Proverbs 10:15 and 18:11 both state, “The rich man's wealth is his strong city…”   Rich people tend to depend on their wealth to keep them safe.  It is far harder for most of them to turn loose of their sense of security and trust God than it is for a person who has no sense of security.  Very few are ever willing to make the choice.

The walled cities shut their main gates at night to keep out enemies.  A smaller, more easily defended gate that would only one person at a time through was left open to allow access by citizens who might need to get in or out after hours.  Because it was so small, it was refered to as the eye of the needle.  A camel would have to get down on it’s belly and scoot through the gate.  It was very difficult to get one through, but Jesus said it was easier than getting a rich person to trust God enough o give up his belongings, and unless they are willing to, they cannot be saved.

“When his disciples heard it, they were exceedingly amazed, saying, Who then can be saved?

But Jesus beheld them, and said unto them, With men this is impossible; but with God all things are possible.” (Matthew 19:25-26)

When the disciples realized what Jesus said was required for salvation, they asked who could ever be saved.  Clearly more was required than simply being baptized or repeating a special prayer. 

Jesus said it was impossible by human power and depended on God’s.  In John 6:44, he said, “No man can come to me, except the Father which hath sent me draw him…”  They can’t get saved unless God gives them the desire.  No amount of psychological or emotional pressure can cause them to get saved.   

Ephesians 2:8 says, For by grace are ye saved through faith; and that not of yourselves: it is the gift of God…”  Salvation is a gift from God, by his grace.  It is obtained through faith, and the faith comes from God rather than our own mental determination.  We cannot make ourselves believe enough to save us.  There is nothing we can do to save ourselves except accept his gift.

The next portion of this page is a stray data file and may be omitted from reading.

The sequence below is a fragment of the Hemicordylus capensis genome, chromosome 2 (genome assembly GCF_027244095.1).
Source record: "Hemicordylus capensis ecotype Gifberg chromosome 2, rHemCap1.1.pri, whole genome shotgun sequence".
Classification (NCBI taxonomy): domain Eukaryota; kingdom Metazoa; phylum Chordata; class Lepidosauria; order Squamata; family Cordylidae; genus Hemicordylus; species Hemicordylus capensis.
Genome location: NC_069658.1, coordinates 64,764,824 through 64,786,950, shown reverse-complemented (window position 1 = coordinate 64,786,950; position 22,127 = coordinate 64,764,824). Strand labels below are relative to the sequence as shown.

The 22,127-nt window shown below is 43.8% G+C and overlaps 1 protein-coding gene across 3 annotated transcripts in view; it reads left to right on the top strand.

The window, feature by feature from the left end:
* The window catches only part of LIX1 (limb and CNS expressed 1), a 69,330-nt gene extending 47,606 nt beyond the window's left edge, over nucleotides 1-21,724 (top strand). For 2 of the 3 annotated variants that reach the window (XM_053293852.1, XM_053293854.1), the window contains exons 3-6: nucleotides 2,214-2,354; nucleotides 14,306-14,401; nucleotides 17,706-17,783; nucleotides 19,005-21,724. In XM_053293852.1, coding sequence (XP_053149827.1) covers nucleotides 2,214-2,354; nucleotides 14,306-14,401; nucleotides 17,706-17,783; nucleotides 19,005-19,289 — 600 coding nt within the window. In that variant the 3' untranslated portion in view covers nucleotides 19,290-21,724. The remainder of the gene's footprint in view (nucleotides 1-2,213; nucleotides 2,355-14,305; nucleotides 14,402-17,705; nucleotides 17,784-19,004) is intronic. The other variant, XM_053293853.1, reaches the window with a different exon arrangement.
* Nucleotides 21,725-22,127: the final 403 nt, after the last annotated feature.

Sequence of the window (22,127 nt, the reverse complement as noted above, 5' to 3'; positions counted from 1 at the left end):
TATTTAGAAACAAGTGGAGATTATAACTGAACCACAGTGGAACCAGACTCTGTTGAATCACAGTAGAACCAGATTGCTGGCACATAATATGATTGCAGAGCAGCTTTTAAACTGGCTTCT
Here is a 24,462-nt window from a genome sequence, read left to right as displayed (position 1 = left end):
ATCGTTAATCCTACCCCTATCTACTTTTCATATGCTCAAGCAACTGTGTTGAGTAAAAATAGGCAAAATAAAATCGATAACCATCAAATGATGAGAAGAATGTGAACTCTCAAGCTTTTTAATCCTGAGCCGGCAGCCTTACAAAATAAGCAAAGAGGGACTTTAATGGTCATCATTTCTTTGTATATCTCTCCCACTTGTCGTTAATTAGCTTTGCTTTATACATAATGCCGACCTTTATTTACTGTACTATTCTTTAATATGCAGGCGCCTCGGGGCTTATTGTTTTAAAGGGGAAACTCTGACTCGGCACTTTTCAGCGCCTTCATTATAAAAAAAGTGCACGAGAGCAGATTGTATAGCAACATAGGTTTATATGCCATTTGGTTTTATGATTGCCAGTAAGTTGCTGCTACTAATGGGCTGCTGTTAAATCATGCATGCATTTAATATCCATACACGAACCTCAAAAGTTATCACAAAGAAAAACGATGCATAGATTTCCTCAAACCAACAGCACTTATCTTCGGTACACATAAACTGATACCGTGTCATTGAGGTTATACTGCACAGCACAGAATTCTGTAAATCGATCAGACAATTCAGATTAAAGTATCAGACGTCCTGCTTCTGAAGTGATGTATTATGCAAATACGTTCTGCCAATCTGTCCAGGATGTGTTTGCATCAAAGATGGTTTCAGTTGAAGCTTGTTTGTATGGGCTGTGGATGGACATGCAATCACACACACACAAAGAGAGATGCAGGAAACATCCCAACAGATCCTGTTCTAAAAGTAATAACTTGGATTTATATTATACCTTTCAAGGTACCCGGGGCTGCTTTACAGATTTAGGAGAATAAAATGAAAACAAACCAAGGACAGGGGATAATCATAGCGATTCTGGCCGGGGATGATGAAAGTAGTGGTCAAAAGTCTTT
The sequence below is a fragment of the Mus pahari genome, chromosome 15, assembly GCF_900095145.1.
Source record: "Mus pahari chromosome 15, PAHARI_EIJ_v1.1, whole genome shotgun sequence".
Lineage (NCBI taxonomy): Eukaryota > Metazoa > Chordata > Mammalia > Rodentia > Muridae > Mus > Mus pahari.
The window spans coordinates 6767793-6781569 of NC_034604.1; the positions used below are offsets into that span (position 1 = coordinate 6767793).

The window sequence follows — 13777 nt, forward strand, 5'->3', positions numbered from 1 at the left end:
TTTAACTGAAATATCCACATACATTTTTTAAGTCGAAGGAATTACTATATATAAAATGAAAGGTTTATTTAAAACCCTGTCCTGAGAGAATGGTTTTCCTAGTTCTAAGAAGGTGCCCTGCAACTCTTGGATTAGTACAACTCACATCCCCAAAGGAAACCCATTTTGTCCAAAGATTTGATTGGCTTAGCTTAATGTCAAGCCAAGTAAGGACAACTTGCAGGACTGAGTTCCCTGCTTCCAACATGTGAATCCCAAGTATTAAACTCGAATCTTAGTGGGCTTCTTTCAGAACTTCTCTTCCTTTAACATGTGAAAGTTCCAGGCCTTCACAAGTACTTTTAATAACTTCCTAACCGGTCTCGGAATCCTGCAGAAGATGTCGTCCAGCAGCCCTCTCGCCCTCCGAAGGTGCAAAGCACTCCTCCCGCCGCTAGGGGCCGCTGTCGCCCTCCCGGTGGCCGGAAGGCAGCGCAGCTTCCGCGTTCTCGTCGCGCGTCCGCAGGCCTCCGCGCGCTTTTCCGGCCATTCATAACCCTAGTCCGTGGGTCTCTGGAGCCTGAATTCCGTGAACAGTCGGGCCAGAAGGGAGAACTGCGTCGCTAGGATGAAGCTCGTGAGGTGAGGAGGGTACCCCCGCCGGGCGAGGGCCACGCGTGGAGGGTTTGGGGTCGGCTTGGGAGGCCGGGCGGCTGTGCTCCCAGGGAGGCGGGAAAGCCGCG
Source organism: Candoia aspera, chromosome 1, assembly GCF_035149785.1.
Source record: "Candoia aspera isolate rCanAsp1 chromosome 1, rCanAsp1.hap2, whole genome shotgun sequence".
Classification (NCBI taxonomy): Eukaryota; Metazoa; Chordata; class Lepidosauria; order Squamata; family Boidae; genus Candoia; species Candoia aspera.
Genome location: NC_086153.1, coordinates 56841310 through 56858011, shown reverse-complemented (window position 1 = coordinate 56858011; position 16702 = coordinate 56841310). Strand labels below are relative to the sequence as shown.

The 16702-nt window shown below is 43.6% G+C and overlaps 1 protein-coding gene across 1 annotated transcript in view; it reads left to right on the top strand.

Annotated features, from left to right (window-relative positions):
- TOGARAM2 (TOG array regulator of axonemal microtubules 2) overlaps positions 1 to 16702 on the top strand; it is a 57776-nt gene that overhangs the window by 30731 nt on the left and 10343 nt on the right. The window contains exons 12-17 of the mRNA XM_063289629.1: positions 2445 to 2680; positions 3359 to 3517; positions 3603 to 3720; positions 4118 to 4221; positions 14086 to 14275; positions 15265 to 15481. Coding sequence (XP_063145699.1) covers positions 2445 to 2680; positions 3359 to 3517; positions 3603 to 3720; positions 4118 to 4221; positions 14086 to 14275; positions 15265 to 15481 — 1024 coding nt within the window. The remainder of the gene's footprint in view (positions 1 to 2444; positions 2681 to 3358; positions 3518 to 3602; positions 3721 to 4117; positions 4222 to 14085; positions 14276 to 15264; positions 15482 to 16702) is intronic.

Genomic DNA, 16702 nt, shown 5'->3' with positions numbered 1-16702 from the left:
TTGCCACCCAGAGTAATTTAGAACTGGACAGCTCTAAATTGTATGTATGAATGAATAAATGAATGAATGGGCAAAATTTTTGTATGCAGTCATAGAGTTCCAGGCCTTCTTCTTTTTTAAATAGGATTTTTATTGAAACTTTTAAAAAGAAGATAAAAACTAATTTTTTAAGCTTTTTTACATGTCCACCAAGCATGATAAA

“Then answered Peter and said unto him, Behold, we have forsaken all, and followed thee; what shall we have therefore?

And Jesus said unto them, Verily I say unto you, That ye which have followed me, in the regeneration when the Son of man shall sit in the throne of his glory, ye also shall sit upon twelve thrones, judging the twelve tribes of Israel.

 And every one that hath forsaken houses, or brethren, or sisters, or father, or mother, or wife, or children, or lands, for my name's sake, shall receive an hundredfold, and shall inherit everlasting life.  But many that are first shall be last; and the last shall be first.” (Matthew 19:27-30)  

Peter, Andrew, James, and john had given up ownership of fishing ships to follow Christ.  Matthew had given up a lucrative career as a public employee, and others had given other careers.  It would be hard to go back and start over, and the longer they waited the harder it would get.  Peter was asking for reassurance that there would be benefit to them in the long term.  Jesus stated that because they followed him, they would each have a throne in heaven and lead the twelve tribes of Israel along with Christ when he assumes his heavenly throne.  They are twelve of the twenty four elders described in Revelation 5.

In addition, everyone including themselves would be given far more than they had lost by choosing to serve God, whether they lost their parents, their children, their relatives, or personal property.  They would receive a hundred times as much as serving God had cost them.  Ultimately they would gain far more than any temporary loss.  It was and is the best possible investment.

No comments:

Post a Comment